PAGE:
Tag Archives: Michael Madsen

Donnie Brasco Review

Mobsters and undercover sting operations are no stranger to the movies, nor to the filmography of Al Pacino. But Donnie Brasco immediately feels a little different to its contemporaries. Mike Newell of Four Weddings and a Funeral directing fame seems almost short-tempered with the genre at hand. He marks Johnny Depp and Pacino, the two leads throughout this crime-oriented feature, with a satisfying wave of the hand that gives the pair a free rein to explore eponymous lead Brasco (Depp) and Benjamin Ruggiero (Pacino). The old hand of the latter man guiding what was at the time a new generation of potential mobster leads. It is not the faith presented by Pacino but the confidence of Depp to take on this new genre that strikes most entertainingly of all with Donnie Brasco.

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Thelma and Louise Review

Partners in crime is a genre like no other. The open road and that rebellious attitude siphoned off into good-hearted people trying to fend for themselves and make the best of a humdrum situation. For the eponymous characters in Thelma and Louise, that reaction to the inevitable pin drop moment is a fascinating bit. Director Ridley Scott manages to capture the cultural period, the outlook of disgraced events and the follow-up of protagonist reactions with just one scene that echoes around the rest of the film with such pertinent responsibility. It is quite a stunning achievement, as the whole of Thelma and Louise is with its cast of future stars and genre-defining dynamics.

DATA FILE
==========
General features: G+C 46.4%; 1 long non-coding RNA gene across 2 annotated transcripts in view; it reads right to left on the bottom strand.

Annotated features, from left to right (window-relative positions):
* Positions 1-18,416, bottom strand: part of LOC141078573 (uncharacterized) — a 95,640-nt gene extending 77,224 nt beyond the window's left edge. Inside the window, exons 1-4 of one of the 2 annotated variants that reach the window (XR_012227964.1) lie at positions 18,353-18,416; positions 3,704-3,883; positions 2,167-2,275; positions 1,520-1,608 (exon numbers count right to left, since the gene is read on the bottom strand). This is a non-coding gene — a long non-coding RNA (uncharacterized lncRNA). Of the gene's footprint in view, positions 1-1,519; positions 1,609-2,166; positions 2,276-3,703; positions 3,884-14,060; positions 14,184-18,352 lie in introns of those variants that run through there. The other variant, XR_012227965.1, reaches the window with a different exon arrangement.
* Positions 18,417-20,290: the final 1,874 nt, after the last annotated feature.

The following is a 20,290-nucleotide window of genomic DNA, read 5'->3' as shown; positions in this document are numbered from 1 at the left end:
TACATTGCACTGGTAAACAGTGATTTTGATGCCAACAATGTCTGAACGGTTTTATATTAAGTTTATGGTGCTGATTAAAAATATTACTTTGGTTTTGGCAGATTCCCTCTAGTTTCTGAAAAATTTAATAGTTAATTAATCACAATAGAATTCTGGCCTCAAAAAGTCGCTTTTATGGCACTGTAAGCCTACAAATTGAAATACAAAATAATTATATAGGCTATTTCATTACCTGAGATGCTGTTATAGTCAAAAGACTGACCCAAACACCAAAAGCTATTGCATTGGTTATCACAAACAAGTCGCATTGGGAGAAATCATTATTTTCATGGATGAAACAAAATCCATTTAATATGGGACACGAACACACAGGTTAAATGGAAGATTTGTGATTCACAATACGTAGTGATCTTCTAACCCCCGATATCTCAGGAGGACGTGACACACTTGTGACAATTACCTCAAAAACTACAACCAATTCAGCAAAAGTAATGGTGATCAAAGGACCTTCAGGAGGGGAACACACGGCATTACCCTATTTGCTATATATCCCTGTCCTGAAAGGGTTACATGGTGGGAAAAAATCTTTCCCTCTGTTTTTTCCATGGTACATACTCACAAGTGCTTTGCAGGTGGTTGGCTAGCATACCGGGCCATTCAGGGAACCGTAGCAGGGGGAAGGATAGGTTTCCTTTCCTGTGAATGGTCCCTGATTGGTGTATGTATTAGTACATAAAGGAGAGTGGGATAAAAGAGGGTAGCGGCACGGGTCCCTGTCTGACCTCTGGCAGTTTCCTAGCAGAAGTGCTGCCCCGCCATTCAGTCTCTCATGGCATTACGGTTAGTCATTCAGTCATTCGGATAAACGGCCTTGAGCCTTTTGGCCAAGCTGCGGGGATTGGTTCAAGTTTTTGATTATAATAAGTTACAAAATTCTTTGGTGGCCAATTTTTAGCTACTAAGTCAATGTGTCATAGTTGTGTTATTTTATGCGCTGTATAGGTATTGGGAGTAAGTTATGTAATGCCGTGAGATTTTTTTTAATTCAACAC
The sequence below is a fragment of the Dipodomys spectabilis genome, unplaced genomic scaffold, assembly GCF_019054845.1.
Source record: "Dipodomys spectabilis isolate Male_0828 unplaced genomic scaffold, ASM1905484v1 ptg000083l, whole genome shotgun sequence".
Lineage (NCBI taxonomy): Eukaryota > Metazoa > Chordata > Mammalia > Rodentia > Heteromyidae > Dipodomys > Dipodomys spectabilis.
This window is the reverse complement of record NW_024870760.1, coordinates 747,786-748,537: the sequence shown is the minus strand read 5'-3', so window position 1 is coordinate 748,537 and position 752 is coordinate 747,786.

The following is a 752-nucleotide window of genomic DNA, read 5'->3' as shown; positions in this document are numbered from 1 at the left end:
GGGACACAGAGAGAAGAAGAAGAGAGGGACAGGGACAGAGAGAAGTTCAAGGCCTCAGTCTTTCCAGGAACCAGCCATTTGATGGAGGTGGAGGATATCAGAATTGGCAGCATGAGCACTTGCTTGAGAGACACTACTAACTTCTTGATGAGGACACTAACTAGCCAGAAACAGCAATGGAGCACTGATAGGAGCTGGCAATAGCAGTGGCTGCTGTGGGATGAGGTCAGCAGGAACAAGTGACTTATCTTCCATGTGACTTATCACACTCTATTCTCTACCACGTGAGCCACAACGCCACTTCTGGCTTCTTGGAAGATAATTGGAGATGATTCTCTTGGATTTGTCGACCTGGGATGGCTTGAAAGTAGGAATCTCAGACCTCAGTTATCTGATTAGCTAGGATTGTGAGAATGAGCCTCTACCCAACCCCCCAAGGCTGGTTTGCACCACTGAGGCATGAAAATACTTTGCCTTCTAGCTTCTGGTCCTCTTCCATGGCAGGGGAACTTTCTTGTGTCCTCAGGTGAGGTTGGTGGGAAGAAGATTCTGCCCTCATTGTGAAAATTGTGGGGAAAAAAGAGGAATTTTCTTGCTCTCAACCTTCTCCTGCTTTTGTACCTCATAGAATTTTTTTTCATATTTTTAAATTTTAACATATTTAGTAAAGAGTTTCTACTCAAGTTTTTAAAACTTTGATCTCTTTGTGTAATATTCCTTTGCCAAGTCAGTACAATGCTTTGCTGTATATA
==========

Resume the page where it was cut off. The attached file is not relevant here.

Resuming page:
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Reservoir Dogs Review

There’s something about the suits. Reservoir Dogs sticks out not just for its hypermasculinity and love of violence, its rich character studies and intertextual relations, but for its costume design. It helps that the freshman efforts of Quentin Tarantino provide such magnificent variety, even when struck with such a small budget for a project that, in an ideal world, would be flashier and deadlier. Less is more, though. As a writer, his script feels pulpy. As a director, his film feels professional. Blending the two is something that, as a creative, he strives for with every film he creates. The results do not always work, and in most cases, they are never better than his fast-paced, almost one-room crime thriller, which draws the obvious inspirations and influences of B-Movie brutality, harsh dialogue and simplicity in its story. Reservoir Dogs is the response to a lull in the market, a reaction that would catapult the genre, cast, and crew, to greatness. 

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